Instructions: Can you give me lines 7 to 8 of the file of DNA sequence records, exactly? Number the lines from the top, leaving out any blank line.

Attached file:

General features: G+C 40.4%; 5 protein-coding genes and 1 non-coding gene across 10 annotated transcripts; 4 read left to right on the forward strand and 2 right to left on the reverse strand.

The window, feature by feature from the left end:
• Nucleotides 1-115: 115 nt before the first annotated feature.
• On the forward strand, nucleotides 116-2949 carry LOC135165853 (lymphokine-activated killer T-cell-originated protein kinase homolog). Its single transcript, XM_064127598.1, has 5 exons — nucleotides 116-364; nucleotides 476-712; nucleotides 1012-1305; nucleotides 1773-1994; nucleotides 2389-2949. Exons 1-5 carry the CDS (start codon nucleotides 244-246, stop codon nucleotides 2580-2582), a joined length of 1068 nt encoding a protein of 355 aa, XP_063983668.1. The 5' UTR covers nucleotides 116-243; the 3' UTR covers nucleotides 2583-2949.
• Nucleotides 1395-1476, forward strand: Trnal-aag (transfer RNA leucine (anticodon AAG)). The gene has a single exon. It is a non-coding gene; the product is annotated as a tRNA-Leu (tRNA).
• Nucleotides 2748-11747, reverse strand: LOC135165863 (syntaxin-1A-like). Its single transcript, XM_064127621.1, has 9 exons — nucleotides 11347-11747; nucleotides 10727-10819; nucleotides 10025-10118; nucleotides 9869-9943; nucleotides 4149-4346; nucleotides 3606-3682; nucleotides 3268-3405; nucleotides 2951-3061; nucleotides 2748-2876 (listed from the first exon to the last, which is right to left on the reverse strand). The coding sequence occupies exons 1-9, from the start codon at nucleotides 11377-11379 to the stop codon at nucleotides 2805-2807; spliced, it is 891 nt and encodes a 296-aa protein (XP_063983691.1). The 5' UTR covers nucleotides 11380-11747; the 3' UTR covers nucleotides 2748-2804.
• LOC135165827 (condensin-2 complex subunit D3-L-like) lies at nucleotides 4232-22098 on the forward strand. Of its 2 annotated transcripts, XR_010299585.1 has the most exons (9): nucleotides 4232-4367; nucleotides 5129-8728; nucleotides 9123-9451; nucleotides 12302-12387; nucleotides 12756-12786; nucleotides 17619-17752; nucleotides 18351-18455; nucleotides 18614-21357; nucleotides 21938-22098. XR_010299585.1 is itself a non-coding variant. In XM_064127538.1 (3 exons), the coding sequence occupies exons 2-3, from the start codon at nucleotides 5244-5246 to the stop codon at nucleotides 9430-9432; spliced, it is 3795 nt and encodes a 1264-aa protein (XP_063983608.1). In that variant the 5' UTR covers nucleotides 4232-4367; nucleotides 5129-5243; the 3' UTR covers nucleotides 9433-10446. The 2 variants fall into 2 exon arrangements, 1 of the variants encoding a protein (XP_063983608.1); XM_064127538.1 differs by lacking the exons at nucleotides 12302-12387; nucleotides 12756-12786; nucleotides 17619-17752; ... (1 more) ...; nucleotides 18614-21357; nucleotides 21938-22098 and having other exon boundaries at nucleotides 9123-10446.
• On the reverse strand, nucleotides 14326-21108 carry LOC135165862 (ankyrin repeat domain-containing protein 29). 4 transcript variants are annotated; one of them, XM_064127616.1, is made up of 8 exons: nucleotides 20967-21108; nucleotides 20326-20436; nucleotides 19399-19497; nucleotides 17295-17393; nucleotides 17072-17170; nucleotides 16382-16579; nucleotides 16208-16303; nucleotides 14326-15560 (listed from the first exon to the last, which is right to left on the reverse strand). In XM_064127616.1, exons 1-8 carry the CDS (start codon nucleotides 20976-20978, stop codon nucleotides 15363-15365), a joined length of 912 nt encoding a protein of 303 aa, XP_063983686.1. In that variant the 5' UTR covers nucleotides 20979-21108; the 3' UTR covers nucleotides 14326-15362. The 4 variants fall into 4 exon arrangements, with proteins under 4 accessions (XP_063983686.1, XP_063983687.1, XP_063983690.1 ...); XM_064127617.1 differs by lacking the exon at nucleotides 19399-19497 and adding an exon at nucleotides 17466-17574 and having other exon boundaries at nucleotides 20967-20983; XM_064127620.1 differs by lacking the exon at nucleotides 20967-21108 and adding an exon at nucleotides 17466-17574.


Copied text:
• LOC135165827 (condensin-2 complex subunit D3-L-like) lies at nucleotides 4232-22098 on the forward strand. Of its 2 annotated transcripts, XR_010299585.1 has the most exons (9): nucleotides 4232-4367; nucleotides 5129-8728; nucleotides 9123-9451; nucleotides 12302-12387; nucleotides 12756-12786; nucleotides 17619-17752; nucleotides 18351-18455; nucleotides 18614-21357; nucleotides 21938-22098. XR_010299585.1 is itself a non-coding variant. In XM_064127538.1 (3 exons), the coding sequence occupies exons 2-3, from the start codon at nucleotides 5244-5246 to the stop codon at nucleotides 9430-9432; spliced, it is 3795 nt and encodes a 1264-aa protein (XP_063983608.1). In that variant the 5' UTR covers nucleotides 4232-4367; nucleotides 5129-5243; the 3' UTR covers nucleotides 9433-10446. The 2 variants fall into 2 exon arrangements, 1 of the variants encoding a protein (XP_063983608.1); XM_064127538.1 differs by lacking the exons at nucleotides 12302-12387; nucleotides 12756-12786; nucleotides 17619-17752; ... (1 more) ...; nucleotides 18614-21357; nucleotides 21938-22098 and having other exon boundaries at nucleotides 9123-10446.
• On the reverse strand, nucleotides 14326-21108 carry LOC135165862 (ankyrin repeat domain-containing protein 29). 4 transcript variants are annotated; one of them, XM_064127616.1, is made up of 8 exons: nucleotides 20967-21108; nucleotides 20326-20436; nucleotides 19399-19497; nucleotides 17295-17393; nucleotides 17072-17170; nucleotides 16382-16579; nucleotides 16208-16303; nucleotides 14326-15560 (listed from the first exon to the last, which is right to left on the reverse strand). In XM_064127616.1, exons 1-8 carry the CDS (start codon nucleotides 20976-20978, stop codon nucleotides 15363-15365), a joined length of 912 nt encoding a protein of 303 aa, XP_063983686.1. In that variant the 5' UTR covers nucleotides 20979-21108; the 3' UTR covers nucleotides 14326-15362. The 4 variants fall into 4 exon arrangements, with proteins under 4 accessions (XP_063983686.1, XP_063983687.1, XP_063983690.1 ...); XM_064127617.1 differs by lacking the exon at nucleotides 19399-19497 and adding an exon at nucleotides 17466-17574 and having other exon boundaries at nucleotides 20967-20983; XM_064127620.1 differs by lacking the exon at nucleotides 20967-21108 and adding an exon at nucleotides 17466-17574.